counselors, of 75 State St., Boston. ~«
W. F. Eastman's address is the Wool-
worth Building, New York City. He
is publisher of the Electrical Age. —
W. M. Canaday is advertising man-
ager of the Willys-Overland Company
of Toledo, O. — M. C. Leckner is in
the Chicago office of the LadUe* Home
Journal. — S. H. Newhall is professor
of Greek at Baker University, Bald-
win City, Kan. — H. C. Dale is assis-
tant professor of history at the Uni-
versity of Wyoming, Laramie, Wy.

1908.

Gut Euebson, Sec,,
85 East 56th St.. New York City.
A remarkable Class dinner was held
in New York on April 28. It is prob-
ably one of the few times in the his-
tory of any Class when all the Class
officers and Class Committee have
gathered together at one time. The
three marshals, Ball, Richardson, and
Glass, Brigham and Emerson, the
Treasurer and Secretary, and Amberg
and Newhall, the Class Committee,
were all present. Bacon accompanied
Richardson and Brigham from Bos-
ton, and Grant, Manning, and Wood-
man came on with Newhall from
Philadelphia. Altrocchi came from
Chicago to read a poem specially pre-
pared for the occasion. The principal
speech of the evening was made by
Stranahan, who gave some details of
his remarkable business in Toledo.
He is engaged in the manufacture of
spark plugs, his plant being the larg-
est in the world, and supplying all the
Ford cars, and in fact more than 80



per cent of all the cars manufactured
in the United States. Altogether, ap-
proximately 60 men were present.
Among the speakers of the evening
was Amberg, who is now chief ex-
aminer to Vice-Chairman Hurley, of
the Federal Trade Commission, in
Washington, and Desmond, who has
a prominent position in connection
with the construction of the new sub-
ways in New York City. Gilder told
of Starr, who is in the British army,
and of Fraser-Campbell, who is now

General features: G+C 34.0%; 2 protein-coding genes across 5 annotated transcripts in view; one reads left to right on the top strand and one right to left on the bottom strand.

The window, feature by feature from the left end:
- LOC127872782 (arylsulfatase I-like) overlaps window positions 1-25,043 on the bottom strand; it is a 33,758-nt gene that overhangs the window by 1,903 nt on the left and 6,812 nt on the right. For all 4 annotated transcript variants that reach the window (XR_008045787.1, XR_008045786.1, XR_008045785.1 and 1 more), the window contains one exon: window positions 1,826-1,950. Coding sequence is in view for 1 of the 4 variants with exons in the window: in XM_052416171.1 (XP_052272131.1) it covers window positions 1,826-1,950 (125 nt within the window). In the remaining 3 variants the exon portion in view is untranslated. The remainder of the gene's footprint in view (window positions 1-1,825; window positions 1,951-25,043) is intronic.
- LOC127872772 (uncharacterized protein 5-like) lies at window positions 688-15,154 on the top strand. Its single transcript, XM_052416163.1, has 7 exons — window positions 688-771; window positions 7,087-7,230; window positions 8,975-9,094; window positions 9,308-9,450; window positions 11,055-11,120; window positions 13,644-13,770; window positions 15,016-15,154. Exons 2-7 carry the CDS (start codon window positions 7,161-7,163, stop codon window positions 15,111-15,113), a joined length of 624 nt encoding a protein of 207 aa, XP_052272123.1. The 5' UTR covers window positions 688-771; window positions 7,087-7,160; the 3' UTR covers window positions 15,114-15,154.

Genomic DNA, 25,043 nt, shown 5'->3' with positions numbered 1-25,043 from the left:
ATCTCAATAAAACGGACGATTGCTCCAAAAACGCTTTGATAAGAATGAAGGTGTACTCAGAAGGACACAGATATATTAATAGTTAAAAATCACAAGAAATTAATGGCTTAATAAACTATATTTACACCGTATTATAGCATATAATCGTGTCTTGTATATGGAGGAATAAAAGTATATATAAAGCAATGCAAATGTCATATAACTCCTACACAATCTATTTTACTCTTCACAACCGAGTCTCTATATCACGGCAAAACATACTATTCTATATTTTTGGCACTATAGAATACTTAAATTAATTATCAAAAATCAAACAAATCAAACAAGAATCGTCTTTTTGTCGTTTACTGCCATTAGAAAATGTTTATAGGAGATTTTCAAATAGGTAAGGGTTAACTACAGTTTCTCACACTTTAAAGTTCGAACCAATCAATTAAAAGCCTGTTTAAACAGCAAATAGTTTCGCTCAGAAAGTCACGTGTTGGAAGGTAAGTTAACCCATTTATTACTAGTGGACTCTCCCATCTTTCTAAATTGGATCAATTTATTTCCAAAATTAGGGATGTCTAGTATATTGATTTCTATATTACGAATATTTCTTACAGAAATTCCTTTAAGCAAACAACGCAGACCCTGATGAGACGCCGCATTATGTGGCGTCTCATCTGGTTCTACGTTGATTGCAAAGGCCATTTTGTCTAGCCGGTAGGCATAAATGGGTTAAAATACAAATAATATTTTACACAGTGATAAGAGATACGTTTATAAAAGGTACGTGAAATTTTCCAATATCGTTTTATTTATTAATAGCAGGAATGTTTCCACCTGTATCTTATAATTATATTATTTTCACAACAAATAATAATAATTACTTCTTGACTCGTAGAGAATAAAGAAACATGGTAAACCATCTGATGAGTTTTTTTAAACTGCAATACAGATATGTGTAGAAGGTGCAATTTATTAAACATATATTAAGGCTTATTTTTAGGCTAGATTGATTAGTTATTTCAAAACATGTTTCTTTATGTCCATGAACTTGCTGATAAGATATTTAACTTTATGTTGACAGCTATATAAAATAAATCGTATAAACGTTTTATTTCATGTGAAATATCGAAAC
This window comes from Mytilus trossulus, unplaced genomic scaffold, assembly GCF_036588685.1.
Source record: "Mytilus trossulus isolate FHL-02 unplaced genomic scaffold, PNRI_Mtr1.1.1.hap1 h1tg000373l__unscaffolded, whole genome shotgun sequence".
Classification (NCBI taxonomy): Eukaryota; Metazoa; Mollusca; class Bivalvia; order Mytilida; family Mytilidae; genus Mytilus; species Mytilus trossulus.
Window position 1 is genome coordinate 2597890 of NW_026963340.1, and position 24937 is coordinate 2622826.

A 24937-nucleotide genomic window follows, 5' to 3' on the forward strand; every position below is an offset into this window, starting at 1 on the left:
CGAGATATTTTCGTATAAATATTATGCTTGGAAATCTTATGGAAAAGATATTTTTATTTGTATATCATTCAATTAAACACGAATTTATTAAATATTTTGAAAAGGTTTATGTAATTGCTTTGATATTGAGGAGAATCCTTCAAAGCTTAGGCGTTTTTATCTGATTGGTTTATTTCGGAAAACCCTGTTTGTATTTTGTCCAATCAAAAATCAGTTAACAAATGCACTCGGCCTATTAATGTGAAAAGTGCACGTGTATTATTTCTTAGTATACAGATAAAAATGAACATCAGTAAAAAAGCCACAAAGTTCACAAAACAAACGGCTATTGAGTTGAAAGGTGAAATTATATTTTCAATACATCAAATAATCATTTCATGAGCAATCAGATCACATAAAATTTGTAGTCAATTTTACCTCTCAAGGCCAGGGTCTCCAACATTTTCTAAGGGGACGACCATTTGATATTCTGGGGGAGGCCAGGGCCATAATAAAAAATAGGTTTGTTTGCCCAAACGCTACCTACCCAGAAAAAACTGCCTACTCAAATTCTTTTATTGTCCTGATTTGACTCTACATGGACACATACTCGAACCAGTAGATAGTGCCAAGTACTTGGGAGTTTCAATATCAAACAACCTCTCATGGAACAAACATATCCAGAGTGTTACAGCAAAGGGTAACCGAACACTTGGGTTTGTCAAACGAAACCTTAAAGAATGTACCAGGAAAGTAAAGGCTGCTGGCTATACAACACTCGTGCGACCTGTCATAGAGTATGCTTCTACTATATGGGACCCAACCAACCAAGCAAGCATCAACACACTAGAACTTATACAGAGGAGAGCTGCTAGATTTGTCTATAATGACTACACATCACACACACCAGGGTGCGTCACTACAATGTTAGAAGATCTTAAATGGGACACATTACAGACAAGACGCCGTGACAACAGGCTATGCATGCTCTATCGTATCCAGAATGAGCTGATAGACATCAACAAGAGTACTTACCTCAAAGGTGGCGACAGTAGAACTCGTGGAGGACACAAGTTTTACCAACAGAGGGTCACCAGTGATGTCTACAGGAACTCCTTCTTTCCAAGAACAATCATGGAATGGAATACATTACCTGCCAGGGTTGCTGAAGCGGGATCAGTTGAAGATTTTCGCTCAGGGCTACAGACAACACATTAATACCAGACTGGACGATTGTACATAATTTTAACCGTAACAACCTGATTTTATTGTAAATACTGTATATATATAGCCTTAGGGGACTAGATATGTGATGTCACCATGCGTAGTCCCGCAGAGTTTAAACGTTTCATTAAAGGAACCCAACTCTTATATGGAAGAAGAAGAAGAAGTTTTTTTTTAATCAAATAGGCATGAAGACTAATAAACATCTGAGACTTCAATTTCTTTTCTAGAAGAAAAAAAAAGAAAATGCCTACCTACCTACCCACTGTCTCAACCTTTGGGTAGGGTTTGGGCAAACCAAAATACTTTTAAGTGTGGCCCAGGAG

captain in the 2d Argyll and Highland
Regiment. They have both made re-
markable records. Several men in the
Class sang, and the music was fur-
nished by a Hawaiian orchestra of five
pieces. This dinner is mentioned par-
ticularly because many men felt that
it marked a new era in Class reunions.
Many men felt that the Class was now
old enough to treat itself rather more
seriously than it had in the past, and
that there were enough men who were
really doing things, and could tell
about them in an interesting way, to
justify our making these occasions
really memorable and valuable. It is
planned to get from 75 to 100 men at
the New York dinner next year. —
The attention of the Class is invited
to the fact that the decennial reunion
in Cambridge will take place two years
from June.

1909.

F. A. Harding, Sec.,
52 Fulton St., Boston.
The second informal dinner of the
Class of 1009 for the 1915-16 season
was held at the Harvard Club of Bos-
ton on Wednesday, March 22. About
55 men were present. After dinner,
J. B. Hebberd, '09, Deputy Prison
Commissioner and Member of the
Mass. Board of Parole and Pardons,



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[June,



gave an interesting lecture, illustrated
with lantern slides, on the " Prison
System in Massachusetts." — A. G.
Brodeur, whose name was omitted in
error from the Sexennial Report, is at
present doing graduate work at Cam-
bridge in the English Department.
He has been appointed Instructor in
English Philology in the University of
California and will begin his duties at
the beginning of the college year in
August. — W. T. Pickering has re-
cently been appointed Advertising
Manager of the Raymond & Whit-
comb Company, with headquarters in
Boston. — Although an off year for
'09, tentative plans are already being
made for as large a class reunion as
possible on Monday, June 19. It will
probably be held at one of the country
dubs near Boston and definite ar-
rangements will be announced later.
— The new Class Directory is about
to go to press and a copy will be
mailed to every member of the Class
as soon as possible.

1910.

C. C. LiTTLB, See.,
Goddard Ave.. Brookline.
The Class has been holding informal
luncheons at the Harvard Club of Bos-
ton every Thursday since the middle of
March. The attendance has been small,
but it is hoped that vrith the approach
of June the numbers will increase. —
Arrangements are now completed for
the Sexennial in June. On Monday,
June 19, the Ckss will take a special
train to Gloucester. Here we shall have
the opportunity to disport ourselves
the 11 velong'day and to feel our approach-
ing age while we play baseball, golf, or
tennis. Then, urging the tired muscles
to the edge of the Atlantic, we, discreetly
dad in near-bathing suits of raucous
coloring, shall float upon the waves (and



bamades). Hiis done» with renewed
hopes we shall don our cttisens* dotbing



Online LibraryWilliam Richards Castle William Roscoe ThayerThe Harvard graduates' magazine → online text (page 98 of 103)